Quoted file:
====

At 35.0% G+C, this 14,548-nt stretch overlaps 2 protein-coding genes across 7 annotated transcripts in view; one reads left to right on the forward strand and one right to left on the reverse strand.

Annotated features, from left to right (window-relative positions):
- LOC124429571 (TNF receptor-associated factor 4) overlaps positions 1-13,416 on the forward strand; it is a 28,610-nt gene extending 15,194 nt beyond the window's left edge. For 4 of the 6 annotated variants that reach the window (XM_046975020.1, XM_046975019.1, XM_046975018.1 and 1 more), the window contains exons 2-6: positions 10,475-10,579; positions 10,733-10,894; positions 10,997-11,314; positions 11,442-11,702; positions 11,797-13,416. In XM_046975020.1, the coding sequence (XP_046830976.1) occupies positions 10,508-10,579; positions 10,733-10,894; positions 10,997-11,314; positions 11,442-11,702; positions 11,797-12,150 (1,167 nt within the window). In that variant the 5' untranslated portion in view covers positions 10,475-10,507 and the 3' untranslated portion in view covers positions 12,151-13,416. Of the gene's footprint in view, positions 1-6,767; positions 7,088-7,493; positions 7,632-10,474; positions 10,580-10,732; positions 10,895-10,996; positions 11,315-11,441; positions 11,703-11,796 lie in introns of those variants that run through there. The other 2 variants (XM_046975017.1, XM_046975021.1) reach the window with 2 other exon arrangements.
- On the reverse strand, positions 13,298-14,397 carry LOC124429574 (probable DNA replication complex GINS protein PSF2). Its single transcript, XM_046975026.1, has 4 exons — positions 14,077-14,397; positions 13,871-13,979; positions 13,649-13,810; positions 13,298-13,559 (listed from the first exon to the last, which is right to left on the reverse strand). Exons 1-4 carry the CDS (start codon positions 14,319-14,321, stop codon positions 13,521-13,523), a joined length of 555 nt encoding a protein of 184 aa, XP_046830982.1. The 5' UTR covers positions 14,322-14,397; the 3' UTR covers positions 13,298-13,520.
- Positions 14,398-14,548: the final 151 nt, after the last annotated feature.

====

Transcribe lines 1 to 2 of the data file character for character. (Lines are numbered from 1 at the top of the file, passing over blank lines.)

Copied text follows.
At 35.0% G+C, this 14,548-nt stretch overlaps 2 protein-coding genes across 7 annotated transcripts in view; one reads left to right on the forward strand and one right to left on the reverse strand.

Annotated features, from left to right (window-relative positions):